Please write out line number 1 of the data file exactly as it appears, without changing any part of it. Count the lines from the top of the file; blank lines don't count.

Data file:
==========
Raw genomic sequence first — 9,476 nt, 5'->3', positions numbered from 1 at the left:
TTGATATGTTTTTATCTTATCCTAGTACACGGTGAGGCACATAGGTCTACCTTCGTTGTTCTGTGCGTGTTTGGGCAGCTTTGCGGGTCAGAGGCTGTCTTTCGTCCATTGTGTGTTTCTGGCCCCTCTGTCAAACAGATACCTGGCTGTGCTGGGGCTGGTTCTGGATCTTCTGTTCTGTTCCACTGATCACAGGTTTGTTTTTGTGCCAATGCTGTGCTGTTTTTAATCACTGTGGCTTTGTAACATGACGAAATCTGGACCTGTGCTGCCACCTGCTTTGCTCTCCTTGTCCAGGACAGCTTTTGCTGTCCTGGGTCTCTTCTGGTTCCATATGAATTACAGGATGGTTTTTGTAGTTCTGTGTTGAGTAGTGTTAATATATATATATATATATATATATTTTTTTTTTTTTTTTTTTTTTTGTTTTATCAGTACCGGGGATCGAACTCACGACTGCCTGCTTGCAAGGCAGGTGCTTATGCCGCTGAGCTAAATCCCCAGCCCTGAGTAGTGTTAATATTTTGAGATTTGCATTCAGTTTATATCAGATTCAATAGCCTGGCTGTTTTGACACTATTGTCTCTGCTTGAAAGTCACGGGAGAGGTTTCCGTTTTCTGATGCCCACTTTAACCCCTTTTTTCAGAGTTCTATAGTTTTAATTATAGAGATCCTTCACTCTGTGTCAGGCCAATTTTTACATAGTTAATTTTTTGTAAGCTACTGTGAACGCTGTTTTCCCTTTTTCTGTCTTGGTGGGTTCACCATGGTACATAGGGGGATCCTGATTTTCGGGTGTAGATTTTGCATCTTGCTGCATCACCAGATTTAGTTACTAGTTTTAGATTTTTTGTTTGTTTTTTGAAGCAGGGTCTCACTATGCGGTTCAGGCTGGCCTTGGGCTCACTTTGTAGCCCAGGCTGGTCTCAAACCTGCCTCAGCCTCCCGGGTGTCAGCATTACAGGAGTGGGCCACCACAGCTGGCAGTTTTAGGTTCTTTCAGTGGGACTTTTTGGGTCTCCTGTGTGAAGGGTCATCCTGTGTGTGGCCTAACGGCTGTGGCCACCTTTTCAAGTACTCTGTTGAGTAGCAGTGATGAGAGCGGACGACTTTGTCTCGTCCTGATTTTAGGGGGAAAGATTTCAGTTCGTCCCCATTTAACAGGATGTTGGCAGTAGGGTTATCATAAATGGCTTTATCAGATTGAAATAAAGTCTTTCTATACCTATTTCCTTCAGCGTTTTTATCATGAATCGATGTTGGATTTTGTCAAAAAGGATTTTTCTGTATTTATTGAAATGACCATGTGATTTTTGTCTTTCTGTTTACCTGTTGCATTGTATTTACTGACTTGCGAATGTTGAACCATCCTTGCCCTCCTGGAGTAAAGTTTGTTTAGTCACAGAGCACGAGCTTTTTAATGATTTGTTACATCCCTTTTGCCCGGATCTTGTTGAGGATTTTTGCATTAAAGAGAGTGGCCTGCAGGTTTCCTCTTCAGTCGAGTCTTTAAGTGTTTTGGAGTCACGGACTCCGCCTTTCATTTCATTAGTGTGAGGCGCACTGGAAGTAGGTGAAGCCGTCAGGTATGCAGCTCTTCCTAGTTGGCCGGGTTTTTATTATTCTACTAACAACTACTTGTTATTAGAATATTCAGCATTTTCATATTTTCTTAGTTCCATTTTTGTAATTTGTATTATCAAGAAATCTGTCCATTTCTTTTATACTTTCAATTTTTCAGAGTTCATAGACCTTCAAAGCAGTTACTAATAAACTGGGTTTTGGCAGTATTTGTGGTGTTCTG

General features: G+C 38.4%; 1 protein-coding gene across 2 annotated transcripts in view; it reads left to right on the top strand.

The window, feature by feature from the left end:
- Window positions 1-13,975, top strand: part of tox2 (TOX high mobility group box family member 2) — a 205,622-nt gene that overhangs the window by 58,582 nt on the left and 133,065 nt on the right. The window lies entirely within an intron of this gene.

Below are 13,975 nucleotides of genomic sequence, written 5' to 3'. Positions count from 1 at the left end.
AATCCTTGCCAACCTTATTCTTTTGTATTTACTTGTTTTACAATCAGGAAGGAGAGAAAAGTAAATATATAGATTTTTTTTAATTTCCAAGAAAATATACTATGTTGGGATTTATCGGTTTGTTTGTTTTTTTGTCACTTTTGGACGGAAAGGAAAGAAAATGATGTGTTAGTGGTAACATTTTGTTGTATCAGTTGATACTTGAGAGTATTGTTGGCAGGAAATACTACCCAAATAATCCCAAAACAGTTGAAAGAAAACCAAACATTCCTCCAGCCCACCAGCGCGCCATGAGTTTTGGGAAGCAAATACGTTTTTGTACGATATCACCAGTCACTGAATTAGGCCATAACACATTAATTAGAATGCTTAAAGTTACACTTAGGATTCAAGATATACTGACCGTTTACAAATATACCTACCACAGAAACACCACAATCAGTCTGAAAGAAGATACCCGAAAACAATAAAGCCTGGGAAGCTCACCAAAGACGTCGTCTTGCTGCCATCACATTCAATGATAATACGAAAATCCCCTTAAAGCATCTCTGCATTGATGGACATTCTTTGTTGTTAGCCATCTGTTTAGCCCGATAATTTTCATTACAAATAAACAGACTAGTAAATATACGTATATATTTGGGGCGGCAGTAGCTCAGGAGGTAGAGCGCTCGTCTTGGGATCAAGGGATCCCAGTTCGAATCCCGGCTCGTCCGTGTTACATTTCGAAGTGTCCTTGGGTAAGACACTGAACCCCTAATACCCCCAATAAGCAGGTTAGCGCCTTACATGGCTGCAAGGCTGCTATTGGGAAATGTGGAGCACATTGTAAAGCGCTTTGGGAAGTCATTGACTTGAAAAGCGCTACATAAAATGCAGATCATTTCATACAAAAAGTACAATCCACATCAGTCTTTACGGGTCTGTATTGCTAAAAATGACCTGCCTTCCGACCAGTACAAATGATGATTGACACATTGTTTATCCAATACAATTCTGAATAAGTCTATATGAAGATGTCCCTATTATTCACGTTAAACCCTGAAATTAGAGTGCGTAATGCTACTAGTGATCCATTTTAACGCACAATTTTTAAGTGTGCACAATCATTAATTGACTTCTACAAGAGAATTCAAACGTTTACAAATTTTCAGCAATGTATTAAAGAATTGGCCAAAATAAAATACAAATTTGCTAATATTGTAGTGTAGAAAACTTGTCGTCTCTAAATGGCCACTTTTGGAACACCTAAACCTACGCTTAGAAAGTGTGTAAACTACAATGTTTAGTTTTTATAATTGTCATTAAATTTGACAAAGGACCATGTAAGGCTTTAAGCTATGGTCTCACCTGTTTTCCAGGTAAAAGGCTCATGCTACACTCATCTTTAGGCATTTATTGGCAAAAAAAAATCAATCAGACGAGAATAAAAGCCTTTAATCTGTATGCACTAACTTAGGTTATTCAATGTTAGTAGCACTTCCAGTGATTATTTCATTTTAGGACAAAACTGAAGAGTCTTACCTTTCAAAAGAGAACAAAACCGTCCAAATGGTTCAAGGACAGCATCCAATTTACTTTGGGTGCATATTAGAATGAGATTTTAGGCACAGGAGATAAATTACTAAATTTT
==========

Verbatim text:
Raw genomic sequence first — 9,476 nt, 5'->3', positions numbered from 1 at the left: